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Armenian Christmas

Experience the rich traditions and delicious food of Armenian Christmas - a celebration that will leave you feeling merry and full!
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When it is?
January 6
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Category
Cultural
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Country
Armenia
Creator
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Founded
Introduction

Get ready to celebrate Armenian Christmas on January 6, a joyous and unique holiday that is observed by Armenians all over the world. This holiday, also known as the Feast of the Nativity, commemorates the birth of Jesus Christ and is celebrated with traditional rituals and customs that have been passed down for generations. One interesting fact about Armenian Christmas is that it falls on a different date than other Christian denominations because the Armenian Church follows its own calendar, known as the Julian Calendar. So let's learn more about this vibrant and meaningful holiday and spread some cheer in honor of this special day!

History of Armenian Christmas

Armenian Christmas Timeline

<div class='timeline-item'><div class='timeline-left'><div class='timeline-date-text'>301 AD</div></div><div class='timeline-center'></div><div class='timeline-right'><div class='timeline-text timeline-text-title'>Armenia Accepts Christianity</div><div class='timeline-text'>Armenia becomes the first nation to adopt Christianity as its state religion, setting the stage for Christian holidays to become nationally celebrated.</div></div></div><div class='timeline-item'><div class='timeline-left'><div class='timeline-date-text'>4th Century</div></div><div class='timeline-center'></div><div class='timeline-right'><div class='timeline-text timeline-text-title'>Celebration on January 6</div><div class='timeline-text'>In the 4th Century, the Armenian Apostolic Church begins celebrating Christ’s Nativity, Baptism, and Revelation on January 6.</div></div></div><div class='timeline-item'><div class='timeline-left'><div class='timeline-date-text'>Middle Ages</div></div><div class='timeline-center'></div><div class='timeline-right'><div class='timeline-text timeline-text-title'>Christmas Separates from Theophany</div><div class='timeline-text'>In the Middle Ages, Western Churches separated Christ's birth (Christmas) celebration on December 25, from Theophany, but Armenian Church continues the historical date.</div></div></div><div class='timeline-item'><div class='timeline-left'><div class='timeline-date-text'>1920s</div></div><div class='timeline-center'></div><div class='timeline-right'><div class='timeline-text timeline-text-title'>Soviet Suppression Period</div><div class='timeline-text'>During the Soviet era, Christmas and other religious holidays were suppressed, but privately celebrated amongst Armenians.</div></div></div><div class='timeline-item'><div class='timeline-left'><div class='timeline-date-text'>1991</div></div><div class='timeline-center'></div><div class='timeline-right'><div class='timeline-text timeline-text-title'>Armenia's Independence and Religious Revival</div><div class='timeline-text'>With Armenia gaining independence from the Soviet Union, religious freedom was restored, and Christmas celebrations became public again.</div></div></div>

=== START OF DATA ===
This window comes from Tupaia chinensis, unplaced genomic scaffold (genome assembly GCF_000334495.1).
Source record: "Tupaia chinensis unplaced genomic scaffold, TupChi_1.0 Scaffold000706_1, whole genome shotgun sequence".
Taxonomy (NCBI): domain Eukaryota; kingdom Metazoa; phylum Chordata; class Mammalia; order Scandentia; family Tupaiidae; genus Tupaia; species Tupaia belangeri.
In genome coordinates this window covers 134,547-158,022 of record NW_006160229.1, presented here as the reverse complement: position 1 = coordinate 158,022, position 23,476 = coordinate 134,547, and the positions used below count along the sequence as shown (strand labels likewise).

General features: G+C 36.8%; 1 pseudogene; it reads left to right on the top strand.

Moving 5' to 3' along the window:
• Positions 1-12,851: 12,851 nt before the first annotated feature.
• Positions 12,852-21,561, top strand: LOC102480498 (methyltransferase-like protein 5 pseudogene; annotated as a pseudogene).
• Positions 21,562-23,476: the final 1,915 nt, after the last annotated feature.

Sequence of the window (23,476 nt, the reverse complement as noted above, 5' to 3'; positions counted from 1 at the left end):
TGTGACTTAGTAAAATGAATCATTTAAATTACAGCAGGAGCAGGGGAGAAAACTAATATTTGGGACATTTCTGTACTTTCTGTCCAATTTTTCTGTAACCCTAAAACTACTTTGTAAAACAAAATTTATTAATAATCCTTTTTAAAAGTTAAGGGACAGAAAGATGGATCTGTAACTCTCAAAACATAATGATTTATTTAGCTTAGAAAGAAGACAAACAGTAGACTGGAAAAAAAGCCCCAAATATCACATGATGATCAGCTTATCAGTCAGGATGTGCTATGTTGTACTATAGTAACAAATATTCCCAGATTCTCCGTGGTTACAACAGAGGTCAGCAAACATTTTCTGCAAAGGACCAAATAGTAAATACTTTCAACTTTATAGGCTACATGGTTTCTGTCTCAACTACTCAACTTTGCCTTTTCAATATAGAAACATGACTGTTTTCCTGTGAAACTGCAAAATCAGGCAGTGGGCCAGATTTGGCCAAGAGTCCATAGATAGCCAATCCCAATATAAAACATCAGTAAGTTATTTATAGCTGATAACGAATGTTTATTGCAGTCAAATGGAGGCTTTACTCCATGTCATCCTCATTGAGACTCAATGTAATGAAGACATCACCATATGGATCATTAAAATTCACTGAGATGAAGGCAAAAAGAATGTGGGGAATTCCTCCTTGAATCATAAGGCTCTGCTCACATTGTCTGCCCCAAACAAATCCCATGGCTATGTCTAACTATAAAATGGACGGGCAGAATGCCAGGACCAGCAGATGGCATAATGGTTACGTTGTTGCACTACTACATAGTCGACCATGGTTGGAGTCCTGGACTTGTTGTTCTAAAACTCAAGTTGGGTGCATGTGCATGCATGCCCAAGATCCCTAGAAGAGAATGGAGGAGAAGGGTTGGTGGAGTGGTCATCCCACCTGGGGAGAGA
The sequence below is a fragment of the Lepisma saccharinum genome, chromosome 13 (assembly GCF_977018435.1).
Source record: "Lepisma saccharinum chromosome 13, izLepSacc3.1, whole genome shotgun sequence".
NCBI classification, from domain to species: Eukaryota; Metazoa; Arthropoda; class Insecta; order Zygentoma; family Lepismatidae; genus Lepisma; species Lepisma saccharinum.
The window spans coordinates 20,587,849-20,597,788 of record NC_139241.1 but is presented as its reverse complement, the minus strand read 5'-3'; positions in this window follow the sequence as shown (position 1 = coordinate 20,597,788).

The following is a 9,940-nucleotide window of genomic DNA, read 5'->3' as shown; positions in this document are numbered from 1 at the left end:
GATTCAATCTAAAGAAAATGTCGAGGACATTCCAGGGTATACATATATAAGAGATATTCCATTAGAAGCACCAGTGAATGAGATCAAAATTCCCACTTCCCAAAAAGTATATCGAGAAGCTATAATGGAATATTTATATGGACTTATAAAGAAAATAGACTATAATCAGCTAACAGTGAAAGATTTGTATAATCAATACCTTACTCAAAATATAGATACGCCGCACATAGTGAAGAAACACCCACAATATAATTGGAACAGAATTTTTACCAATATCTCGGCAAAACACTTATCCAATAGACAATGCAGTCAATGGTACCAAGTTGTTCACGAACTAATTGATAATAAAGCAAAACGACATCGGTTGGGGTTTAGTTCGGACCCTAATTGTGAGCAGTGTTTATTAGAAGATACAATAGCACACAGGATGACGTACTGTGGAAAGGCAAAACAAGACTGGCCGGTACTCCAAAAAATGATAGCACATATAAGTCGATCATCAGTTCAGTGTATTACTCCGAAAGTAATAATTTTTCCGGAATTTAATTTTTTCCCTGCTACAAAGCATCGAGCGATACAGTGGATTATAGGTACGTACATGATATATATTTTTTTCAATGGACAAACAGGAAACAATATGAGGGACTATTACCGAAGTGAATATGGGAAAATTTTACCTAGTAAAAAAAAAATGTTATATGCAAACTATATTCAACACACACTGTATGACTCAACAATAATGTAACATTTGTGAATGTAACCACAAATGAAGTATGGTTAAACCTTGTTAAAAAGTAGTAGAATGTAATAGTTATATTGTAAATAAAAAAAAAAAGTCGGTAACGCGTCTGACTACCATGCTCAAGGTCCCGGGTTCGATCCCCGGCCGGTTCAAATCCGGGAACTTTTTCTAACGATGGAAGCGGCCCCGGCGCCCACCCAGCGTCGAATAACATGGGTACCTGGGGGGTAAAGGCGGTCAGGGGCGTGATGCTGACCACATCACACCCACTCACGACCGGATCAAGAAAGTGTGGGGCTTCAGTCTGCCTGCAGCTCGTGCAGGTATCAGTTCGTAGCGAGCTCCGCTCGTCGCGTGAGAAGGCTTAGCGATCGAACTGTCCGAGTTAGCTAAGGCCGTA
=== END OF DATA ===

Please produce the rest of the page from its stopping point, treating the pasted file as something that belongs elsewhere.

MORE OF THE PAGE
How to Celebrate Armenian Christmas